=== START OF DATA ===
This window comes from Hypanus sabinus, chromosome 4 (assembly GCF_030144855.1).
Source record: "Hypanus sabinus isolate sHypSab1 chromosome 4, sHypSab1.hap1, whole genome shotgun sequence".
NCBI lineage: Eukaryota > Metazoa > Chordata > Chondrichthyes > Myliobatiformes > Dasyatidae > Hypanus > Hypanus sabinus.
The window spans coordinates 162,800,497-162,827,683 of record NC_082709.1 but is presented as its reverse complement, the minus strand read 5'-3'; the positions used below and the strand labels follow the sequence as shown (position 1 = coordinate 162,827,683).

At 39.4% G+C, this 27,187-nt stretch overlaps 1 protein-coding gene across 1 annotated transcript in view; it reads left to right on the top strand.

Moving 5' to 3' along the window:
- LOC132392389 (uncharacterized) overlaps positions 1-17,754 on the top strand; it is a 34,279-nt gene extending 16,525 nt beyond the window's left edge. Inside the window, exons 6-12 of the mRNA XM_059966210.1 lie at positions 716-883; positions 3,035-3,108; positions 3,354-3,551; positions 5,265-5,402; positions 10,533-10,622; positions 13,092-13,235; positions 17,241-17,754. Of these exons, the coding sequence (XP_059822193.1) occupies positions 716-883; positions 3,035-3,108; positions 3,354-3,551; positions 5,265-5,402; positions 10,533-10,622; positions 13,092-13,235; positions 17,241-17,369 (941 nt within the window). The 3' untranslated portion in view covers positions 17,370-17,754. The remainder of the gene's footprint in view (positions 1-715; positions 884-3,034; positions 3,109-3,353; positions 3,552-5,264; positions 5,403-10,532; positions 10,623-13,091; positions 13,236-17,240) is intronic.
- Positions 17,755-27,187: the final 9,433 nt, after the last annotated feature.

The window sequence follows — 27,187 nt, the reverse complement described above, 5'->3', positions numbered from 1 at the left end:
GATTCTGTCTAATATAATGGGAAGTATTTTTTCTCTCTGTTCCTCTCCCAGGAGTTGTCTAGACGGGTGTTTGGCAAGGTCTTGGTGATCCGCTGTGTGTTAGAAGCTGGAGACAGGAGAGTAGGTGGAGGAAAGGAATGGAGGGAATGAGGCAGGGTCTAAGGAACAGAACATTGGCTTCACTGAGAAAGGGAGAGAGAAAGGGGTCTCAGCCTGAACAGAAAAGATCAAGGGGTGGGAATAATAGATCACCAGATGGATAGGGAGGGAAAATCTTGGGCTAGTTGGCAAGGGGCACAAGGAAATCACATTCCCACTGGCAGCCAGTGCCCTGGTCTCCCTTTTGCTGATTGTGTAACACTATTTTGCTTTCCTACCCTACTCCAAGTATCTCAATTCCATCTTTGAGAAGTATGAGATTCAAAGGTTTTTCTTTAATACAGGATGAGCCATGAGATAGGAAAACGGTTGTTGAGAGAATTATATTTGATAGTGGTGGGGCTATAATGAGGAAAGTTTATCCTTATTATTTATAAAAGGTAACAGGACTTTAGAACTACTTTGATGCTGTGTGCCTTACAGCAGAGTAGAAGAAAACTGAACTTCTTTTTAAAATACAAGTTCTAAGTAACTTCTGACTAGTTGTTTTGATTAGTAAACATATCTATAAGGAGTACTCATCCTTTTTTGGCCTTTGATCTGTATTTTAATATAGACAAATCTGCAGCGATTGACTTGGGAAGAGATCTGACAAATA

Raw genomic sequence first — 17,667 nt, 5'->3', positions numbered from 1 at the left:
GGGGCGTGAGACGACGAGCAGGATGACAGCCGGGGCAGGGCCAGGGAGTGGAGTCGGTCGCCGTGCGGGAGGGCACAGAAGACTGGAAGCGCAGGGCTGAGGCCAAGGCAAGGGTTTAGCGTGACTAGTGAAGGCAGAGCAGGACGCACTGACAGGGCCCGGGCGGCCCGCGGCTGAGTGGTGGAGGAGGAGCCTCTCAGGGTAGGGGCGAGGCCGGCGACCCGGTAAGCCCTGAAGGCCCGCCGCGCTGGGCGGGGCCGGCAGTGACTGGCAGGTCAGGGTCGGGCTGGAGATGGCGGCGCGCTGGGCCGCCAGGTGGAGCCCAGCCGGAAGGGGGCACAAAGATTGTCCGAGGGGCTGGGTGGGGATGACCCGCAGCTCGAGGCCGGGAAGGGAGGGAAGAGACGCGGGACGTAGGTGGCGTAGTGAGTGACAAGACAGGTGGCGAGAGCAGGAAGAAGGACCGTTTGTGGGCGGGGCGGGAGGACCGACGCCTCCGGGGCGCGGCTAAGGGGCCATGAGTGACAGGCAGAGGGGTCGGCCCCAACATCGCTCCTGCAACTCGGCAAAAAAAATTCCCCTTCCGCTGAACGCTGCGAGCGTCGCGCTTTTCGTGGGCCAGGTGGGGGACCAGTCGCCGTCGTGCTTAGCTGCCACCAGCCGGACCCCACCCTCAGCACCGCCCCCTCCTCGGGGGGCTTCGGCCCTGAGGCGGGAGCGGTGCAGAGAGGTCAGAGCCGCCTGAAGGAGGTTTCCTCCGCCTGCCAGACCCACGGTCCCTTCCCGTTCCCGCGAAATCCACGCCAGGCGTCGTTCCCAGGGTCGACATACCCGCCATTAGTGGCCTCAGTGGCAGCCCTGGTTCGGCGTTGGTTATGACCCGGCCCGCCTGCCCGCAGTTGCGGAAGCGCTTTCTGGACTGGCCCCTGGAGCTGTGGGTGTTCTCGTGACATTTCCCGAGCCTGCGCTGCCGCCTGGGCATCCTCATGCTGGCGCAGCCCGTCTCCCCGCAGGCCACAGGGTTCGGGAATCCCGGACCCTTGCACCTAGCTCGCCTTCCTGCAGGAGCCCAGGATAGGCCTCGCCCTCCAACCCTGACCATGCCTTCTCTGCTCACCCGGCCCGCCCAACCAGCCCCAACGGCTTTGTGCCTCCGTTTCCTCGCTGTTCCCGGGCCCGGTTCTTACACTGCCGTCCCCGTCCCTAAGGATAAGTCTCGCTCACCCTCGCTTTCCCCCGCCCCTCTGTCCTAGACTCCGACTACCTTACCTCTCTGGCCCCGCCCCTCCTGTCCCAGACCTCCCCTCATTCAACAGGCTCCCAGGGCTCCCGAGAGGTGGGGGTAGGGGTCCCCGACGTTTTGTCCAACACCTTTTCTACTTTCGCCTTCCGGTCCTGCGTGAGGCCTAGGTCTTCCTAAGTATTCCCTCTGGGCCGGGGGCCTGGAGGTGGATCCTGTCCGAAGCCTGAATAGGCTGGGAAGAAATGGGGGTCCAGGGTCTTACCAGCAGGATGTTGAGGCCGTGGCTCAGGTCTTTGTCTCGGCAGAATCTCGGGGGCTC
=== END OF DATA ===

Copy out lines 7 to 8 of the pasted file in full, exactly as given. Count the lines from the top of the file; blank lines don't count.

- LOC132392389 (uncharacterized) overlaps positions 1-17,754 on the top strand; it is a 34,279-nt gene extending 16,525 nt beyond the window's left edge. Inside the window, exons 6-12 of the mRNA XM_059966210.1 lie at positions 716-883; positions 3,035-3,108; positions 3,354-3,551; positions 5,265-5,402; positions 10,533-10,622; positions 13,092-13,235; positions 17,241-17,754. Of these exons, the coding sequence (XP_059822193.1) occupies positions 716-883; positions 3,035-3,108; positions 3,354-3,551; positions 5,265-5,402; positions 10,533-10,622; positions 13,092-13,235; positions 17,241-17,369 (941 nt within the window). The 3' untranslated portion in view covers positions 17,370-17,754. The remainder of the gene's footprint in view (positions 1-715; positions 884-3,034; positions 3,109-3,353; positions 3,552-5,264; positions 5,403-10,532; positions 10,623-13,091; positions 13,236-17,240) is intronic.
- Positions 17,755-27,187: the final 9,433 nt, after the last annotated feature.